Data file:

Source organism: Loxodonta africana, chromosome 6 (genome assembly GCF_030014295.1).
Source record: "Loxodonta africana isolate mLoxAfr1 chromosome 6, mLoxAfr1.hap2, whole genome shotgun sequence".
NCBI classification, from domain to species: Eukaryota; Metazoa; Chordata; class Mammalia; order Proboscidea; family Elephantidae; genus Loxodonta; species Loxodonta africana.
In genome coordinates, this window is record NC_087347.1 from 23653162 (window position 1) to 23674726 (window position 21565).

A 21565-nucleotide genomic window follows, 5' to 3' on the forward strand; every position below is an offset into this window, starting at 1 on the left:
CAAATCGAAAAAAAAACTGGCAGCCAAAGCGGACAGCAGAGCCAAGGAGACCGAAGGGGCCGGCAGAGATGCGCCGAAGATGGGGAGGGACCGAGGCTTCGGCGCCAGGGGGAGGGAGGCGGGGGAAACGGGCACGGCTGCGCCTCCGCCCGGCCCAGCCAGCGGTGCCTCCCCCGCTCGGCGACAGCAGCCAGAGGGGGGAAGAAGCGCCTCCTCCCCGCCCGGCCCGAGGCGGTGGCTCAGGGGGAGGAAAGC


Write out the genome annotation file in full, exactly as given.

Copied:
Source organism: Loxodonta africana, chromosome 6 (genome assembly GCF_030014295.1).
Source record: "Loxodonta africana isolate mLoxAfr1 chromosome 6, mLoxAfr1.hap2, whole genome shotgun sequence".
NCBI classification, from domain to species: Eukaryota; Metazoa; Chordata; class Mammalia; order Proboscidea; family Elephantidae; genus Loxodonta; species Loxodonta africana.
In genome coordinates, this window is record NC_087347.1 from 23653162 (window position 1) to 23674726 (window position 21565).

A 21565-nucleotide genomic window follows, 5' to 3' on the forward strand; every position below is an offset into this window, starting at 1 on the left:
CAAATCGAAAAAAAAACTGGCAGCCAAAGCGGACAGCAGAGCCAAGGAGACCGAAGGGGCCGGCAGAGATGCGCCGAAGATGGGGAGGGACCGAGGCTTCGGCGCCAGGGGGAGGGAGGCGGGGGAAACGGGCACGGCTGCGCCTCCGCCCGGCCCAGCCAGCGGTGCCTCCCCCGCTCGGCGACAGCAGCCAGAGGGGGGAAGAAGCGCCTCCTCCCCGCCCGGCCCGAGGCGGTGGCTCAGGGGGAGGAAAGC